“Joe had to juggle data about two related, but separate, processes — the Ocean SAMP (Special Area Management Plan) and permitting of the wind farm — and find common themes,” said Bidwell. “We know that trust is an important part of a successful engagement process; Joe was able to identify specific examples of how trust was created, such as the use of community liaisons.”
Bidwell noted that renewable energy business leaders might find Dwyer’s research useful. “Because the Block Island Wind Farm is the first offshore wind energy project to be constructed in the U.S., there are a lot of eyes on Rhode Island right now,” said Bidwell. “The industry has expressed a lot of interest in whether the ocean planning and public engagement processes are a model for getting more projects moving forward. Joe’s thesis provides some important information about ways in which these processes succeeded and failed. From an academic standpoint, he is contributing important insights to discussions about the goals of public engagement and how different interests think about these goals in a renewable energy project.”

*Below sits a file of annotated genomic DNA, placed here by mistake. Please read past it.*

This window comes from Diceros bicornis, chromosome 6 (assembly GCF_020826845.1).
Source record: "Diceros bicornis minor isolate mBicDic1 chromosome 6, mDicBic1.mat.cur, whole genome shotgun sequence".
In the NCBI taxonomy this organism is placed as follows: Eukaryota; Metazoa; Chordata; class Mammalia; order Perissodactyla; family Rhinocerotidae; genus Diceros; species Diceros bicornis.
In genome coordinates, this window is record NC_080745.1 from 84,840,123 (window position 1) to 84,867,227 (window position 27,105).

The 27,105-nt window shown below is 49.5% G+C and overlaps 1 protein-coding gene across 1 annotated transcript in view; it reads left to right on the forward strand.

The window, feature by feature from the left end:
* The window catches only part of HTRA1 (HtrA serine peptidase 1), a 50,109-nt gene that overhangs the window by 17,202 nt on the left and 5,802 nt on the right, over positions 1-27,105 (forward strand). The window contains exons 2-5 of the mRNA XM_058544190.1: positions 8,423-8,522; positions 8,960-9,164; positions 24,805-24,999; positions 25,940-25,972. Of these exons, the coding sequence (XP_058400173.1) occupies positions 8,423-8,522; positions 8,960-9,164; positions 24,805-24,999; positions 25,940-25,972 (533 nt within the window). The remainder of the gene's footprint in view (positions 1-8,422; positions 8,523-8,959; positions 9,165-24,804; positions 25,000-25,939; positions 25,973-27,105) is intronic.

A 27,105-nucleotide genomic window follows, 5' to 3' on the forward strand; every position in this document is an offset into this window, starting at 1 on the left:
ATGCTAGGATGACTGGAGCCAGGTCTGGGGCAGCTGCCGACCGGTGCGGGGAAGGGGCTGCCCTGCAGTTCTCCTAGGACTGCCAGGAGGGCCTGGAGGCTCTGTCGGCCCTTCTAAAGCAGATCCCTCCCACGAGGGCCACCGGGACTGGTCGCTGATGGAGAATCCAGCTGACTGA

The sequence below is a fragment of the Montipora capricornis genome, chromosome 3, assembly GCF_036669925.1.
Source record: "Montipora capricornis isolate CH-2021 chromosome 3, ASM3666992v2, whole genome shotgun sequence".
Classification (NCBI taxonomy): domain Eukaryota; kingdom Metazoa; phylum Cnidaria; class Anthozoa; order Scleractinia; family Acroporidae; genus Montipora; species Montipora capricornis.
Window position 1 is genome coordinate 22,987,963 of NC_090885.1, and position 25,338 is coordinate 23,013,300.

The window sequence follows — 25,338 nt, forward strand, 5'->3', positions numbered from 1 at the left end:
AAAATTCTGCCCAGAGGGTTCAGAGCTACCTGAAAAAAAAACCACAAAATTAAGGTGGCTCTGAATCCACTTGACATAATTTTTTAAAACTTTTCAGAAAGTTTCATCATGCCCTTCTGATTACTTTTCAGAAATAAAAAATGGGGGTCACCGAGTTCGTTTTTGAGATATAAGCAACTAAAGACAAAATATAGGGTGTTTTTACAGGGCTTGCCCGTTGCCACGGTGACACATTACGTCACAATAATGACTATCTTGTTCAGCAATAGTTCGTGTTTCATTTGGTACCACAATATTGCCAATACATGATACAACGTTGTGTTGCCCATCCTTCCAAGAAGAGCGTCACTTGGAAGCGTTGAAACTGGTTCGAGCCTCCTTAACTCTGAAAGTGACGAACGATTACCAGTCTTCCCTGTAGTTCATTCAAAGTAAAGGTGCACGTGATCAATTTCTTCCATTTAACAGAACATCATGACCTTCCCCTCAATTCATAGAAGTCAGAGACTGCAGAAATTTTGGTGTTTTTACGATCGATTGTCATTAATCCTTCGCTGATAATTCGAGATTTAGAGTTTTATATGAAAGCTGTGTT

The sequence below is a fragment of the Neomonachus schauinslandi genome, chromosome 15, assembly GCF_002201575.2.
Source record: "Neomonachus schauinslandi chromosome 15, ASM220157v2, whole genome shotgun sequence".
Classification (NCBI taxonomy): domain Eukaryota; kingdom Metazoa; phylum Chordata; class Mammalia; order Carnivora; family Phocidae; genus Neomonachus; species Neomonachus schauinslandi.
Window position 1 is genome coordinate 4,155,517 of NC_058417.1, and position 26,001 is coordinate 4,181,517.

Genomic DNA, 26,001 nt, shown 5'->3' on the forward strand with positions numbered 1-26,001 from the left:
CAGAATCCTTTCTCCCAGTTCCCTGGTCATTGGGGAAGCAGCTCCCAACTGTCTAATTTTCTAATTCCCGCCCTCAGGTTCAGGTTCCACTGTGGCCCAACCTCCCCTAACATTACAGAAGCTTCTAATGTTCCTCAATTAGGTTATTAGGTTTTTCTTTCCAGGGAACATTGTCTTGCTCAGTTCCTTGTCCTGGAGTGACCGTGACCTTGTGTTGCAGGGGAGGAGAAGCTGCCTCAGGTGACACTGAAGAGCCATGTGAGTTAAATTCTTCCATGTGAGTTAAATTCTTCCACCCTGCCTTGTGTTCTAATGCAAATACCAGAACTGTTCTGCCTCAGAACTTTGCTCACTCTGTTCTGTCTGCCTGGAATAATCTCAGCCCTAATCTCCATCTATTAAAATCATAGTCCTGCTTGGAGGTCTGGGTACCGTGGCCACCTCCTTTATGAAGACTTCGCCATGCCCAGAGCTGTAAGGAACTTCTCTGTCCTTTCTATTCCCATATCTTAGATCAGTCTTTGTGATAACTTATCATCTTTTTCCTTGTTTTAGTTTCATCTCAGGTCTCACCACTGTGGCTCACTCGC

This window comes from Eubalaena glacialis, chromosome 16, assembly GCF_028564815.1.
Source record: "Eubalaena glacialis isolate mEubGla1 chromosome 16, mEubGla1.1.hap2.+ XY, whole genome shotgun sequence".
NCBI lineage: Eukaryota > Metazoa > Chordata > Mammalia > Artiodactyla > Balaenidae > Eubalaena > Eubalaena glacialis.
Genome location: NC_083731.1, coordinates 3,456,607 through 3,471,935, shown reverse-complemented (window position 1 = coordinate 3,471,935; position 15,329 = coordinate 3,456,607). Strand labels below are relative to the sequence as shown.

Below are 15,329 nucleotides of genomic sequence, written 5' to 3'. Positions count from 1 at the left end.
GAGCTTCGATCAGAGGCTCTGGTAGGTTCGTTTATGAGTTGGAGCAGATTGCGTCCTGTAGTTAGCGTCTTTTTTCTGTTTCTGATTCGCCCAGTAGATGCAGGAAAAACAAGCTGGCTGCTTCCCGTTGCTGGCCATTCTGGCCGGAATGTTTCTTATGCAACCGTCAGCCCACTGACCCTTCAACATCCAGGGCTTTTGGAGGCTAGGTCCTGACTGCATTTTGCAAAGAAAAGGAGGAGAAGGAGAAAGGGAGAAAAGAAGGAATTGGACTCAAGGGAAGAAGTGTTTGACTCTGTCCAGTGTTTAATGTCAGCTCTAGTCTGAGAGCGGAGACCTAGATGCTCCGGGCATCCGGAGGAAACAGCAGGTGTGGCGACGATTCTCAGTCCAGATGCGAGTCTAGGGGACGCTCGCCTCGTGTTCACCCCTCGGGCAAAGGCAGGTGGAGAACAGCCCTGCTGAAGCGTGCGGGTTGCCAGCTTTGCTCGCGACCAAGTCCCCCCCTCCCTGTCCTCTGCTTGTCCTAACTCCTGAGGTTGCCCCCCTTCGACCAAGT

Dwyer is pursuing a few potential fellowship opportunities that he will be finding out about in the coming weeks. “In the coming years, I would like to gain some practical experience working with a state or federal agency that deals with coastal and marine management,” he said. “I can also see it being beneficial to work within the private sector to be well-balanced in my approach to management.”
“I am graduating in May,” said Dwyer. “My mother is proud of me and my work — although I think she is equally excited for me to get a job.”